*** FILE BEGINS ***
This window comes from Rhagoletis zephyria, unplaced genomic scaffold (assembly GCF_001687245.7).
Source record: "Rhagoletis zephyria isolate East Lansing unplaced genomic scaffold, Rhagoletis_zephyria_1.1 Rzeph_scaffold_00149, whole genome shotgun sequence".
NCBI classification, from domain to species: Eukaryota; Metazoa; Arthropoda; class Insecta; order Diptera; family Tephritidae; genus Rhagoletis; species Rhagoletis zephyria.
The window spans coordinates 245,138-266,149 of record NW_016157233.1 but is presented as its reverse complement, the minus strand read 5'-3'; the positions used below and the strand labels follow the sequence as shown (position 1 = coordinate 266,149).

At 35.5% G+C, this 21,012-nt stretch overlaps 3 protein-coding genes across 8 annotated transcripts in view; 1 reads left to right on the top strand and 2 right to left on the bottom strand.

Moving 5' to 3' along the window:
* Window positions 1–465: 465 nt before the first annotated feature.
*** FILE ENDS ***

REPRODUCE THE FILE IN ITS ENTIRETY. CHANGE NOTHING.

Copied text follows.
This window comes from Rhagoletis zephyria, unplaced genomic scaffold (assembly GCF_001687245.7).
Source record: "Rhagoletis zephyria isolate East Lansing unplaced genomic scaffold, Rhagoletis_zephyria_1.1 Rzeph_scaffold_00149, whole genome shotgun sequence".
NCBI classification, from domain to species: Eukaryota; Metazoa; Arthropoda; class Insecta; order Diptera; family Tephritidae; genus Rhagoletis; species Rhagoletis zephyria.
The window spans coordinates 245,138-266,149 of record NW_016157233.1 but is presented as its reverse complement, the minus strand read 5'-3'; the positions used below and the strand labels follow the sequence as shown (position 1 = coordinate 266,149).

At 35.5% G+C, this 21,012-nt stretch overlaps 3 protein-coding genes across 8 annotated transcripts in view; 1 reads left to right on the top strand and 2 right to left on the bottom strand.

Moving 5' to 3' along the window:
* Window positions 1–465: 465 nt before the first annotated feature.